What is the role of a high school president?
Pictured right, from left to right: Tom Maloney, Elaine Crosby, Michael Kenney, Rory Mattar
Over the course of the past year, Bishop Earl Boyea appointed the following individuals as the first presidents of our four Catholic high schools when the Diocese of Lansing adopted the president/principal leadership model. Their role is to provide visionary leadership to the school, assuring the success of its organization, fund development and enrollment management. FAITH spoke to each president.
Tom Maloney, Lansing Catholic High School, Lansing
Tom’s passion for the mission of Lansing Catholic reflects his personal loyalty to the school as a 1988 alumnus. “As a student, the school was a perfect fit for me, and gave me the foundation and friendships I still rely on today,” he says. “I appreciate that our diocese, under the leadership of Bishop Boyea, acknowledges the complexity of these realities and has allowed this model to move forward.”
Previously, Tom served in the roles of principal, assistant principal, teacher and coach at the school. “The president/principal model is an acknowledgment that, in this day and age, for a Catholic high school to be successful, there is a need for an administrator who focuses on the internal, day-to-day operations of the school, as well as a need for someone to tend to the external, community building, fundraising and business aspects of things,” Tom says.
Lansing Catholic has been fortunate to improve its campus, adding a new chapel and updating its football stadium, in recent years thanks to targeted fundraising and generous donations.
Tom received his bachelor’s degree in education from Alma College. He and his wife, Michelle, have four children and are members of St. Thomas Aquinas Parish in East Lansing.
Elaine Crosby, Lumen Christi Catholic School, Jackson
Elaine Crosby knows the importance of leading with a steady hand. As a veteran golfer and two-time winner of the LPGA, Elaine has brought her clear-cut focus to her role as president of Jackson Lumen Christi Catholic School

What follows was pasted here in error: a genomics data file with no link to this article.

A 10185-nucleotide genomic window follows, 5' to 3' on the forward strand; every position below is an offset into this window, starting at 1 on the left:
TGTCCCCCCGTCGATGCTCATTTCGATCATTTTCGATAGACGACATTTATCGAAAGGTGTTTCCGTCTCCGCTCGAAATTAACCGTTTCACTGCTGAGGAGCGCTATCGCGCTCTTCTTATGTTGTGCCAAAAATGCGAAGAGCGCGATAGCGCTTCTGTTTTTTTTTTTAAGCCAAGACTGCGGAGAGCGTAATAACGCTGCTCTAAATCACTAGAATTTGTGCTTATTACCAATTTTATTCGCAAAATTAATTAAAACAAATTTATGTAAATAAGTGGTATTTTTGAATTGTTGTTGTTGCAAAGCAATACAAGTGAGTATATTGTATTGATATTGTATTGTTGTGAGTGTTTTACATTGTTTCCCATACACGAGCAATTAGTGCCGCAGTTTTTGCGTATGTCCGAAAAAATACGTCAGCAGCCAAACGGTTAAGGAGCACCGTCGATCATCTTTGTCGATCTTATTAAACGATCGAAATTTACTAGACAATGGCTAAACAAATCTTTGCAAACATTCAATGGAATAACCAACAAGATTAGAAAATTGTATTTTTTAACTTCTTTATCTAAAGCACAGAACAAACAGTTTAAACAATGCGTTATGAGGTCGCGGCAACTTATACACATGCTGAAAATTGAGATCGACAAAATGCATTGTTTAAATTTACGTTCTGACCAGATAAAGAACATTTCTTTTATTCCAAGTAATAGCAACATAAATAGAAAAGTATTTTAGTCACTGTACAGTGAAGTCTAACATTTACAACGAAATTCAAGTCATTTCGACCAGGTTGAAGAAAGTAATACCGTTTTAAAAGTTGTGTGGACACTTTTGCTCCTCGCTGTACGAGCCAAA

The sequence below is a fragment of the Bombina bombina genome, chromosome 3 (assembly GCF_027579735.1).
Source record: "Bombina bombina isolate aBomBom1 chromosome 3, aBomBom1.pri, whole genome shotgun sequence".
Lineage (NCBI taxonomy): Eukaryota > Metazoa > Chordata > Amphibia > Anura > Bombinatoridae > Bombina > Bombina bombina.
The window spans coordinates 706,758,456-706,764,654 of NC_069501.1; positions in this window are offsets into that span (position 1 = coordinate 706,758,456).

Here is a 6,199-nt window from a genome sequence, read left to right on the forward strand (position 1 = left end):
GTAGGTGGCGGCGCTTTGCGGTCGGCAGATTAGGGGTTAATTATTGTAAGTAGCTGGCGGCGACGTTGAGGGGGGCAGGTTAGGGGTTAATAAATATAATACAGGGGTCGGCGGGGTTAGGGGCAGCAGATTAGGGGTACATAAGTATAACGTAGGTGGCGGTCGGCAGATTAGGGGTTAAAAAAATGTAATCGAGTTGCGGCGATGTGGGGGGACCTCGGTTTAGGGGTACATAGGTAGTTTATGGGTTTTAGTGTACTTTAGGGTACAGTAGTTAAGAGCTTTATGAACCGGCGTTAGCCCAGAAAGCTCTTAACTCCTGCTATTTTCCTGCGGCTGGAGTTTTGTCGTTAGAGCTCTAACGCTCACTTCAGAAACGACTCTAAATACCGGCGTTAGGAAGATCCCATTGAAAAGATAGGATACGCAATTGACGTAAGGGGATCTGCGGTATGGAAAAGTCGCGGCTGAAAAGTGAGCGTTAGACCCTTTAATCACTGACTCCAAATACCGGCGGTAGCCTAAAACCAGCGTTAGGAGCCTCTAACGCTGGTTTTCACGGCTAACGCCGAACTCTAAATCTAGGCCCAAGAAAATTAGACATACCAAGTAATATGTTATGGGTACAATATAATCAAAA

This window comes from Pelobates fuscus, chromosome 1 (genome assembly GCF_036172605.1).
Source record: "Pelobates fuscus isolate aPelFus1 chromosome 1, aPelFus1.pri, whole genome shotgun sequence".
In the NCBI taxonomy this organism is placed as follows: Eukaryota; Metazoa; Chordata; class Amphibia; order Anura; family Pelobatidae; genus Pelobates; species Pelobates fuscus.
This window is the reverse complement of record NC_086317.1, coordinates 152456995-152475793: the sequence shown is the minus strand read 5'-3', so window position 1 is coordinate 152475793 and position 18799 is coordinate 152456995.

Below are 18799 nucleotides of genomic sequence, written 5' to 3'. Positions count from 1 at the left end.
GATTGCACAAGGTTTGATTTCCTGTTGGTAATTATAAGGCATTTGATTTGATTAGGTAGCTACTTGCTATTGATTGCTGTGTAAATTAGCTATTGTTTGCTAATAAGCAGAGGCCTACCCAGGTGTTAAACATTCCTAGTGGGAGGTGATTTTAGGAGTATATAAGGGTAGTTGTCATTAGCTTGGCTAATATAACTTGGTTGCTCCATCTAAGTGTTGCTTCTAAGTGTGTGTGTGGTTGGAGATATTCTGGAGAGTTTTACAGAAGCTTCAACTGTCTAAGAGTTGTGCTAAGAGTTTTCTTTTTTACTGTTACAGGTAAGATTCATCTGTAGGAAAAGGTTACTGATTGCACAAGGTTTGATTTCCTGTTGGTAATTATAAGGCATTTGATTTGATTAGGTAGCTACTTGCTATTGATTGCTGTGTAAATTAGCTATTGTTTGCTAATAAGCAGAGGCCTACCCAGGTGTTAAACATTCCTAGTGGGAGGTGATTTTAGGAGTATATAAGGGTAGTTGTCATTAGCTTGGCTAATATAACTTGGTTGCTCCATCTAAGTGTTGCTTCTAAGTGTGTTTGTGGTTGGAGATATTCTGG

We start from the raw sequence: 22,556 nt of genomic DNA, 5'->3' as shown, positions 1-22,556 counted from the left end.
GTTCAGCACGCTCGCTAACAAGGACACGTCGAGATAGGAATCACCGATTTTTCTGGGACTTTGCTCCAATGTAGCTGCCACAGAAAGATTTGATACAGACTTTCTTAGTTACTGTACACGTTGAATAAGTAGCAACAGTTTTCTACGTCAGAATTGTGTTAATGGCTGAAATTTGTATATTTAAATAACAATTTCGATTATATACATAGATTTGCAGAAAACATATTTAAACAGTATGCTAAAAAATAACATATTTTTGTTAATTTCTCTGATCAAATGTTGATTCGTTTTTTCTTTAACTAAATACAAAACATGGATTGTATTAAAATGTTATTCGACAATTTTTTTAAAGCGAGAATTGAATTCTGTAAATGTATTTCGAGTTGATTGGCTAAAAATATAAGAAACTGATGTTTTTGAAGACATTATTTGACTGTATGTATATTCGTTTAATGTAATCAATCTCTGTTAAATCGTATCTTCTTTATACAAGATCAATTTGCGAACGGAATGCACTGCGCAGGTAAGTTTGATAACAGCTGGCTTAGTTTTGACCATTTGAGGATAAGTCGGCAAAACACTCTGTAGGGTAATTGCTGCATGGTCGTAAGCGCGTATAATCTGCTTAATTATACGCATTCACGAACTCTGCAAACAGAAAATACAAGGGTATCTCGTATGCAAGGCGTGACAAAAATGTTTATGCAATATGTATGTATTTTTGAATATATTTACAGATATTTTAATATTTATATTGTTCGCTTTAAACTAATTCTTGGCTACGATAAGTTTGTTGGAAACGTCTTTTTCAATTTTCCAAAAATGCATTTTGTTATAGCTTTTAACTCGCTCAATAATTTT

“My main duties are to handle the fundraising, facility management and overall business management of Lumen Christi,” she says “This allows the principal to fully focus on the education and well-being of our students.”
The Jackson native concentrates on involving the community in the development of a three- to five-year strategic plan for Lumen Christi and the rest of the Jackson Area Catholic Schools, and re-igniting the relationship between Lumen Christi and its many alumni.
“We have more than 10,000 alumni living all over the country that we have not connected with in many years. Engaging with these alumni is an important goal,” she says.
A graduate of the Ross School of Business at the University of Michigan, Elaine also served as the Jackson Area Catholic Schools coordinator since 2011 and was the interim advancement director for Lumen Christi High School in 2014. She is an active member of Queen of the Miraculous Medal Parish in Jackson.
Michael Kenney, Father Gabriel Richard High School, Ann Arbor
Having spent more than 18 years as an educator and administrator, Michael Kenney, J.D., LL.M., is well-suited to traverse the halls of Catholic education as president of Father Gabriel Richard High School.
“Our school has an extraordinary history and a bright future due to the dedication of the principal, the faculty, staff, parents and students,” Michael says.
“I am dedicated to engaging the local community, serving students and their families and striving with the faculty to enable Father Gabriel Richard High School to be recognized as a national model of excellence,” Michael says.
Michael holds both bachelor’s and law degrees from the University of Notre Dame, and a master of law degree from the George Washington University School of Law. Michael and his wife, Mary Claire, have seven children and are members of Our Lady of Sorrows School and Parish in Farmington.
He previously served as vice president for planning and enrollment management at Madonna University, and in the development office at the University of Notre Dame.
Rory Mattar, Powers Catholic High School, Flint
From kindergarten until the present day, Rory Mattar has felt the positive pull of Catholic schools. Rory is eager to support the mission of his alma mater, and be part of assuring its future success.
“I’m excited to be giving back to the system which helped shape my life,” Rory says. “The president’s role is essential in establishing a faith-filled school environment, creating high expectations for the entire school community and acquiring resources to support the fiscal responsibility of operating our schools.”
Before becoming president, Rory served as dean of students and assistant executive director at Powers, as principal and assistant principal of Carman-Ainsworth High School and as a teacher at Swartz Creek, Bentley and St. Robert elementaries. He has also coached throughout his teaching career. With his extensive experience as an administrator, teacher and coach, Rory knows what it takes to garner community support and provide excellent educational experiences.
Rory attended Mott Community College and received his bachelor’s degree from Evangel University in Springfield, Mo. He also received a master’s degree in early childhood development and exercise science from Michigan State University. He and his wife, Bonnie, have five children and are members at St. Robert Parish in Flushing.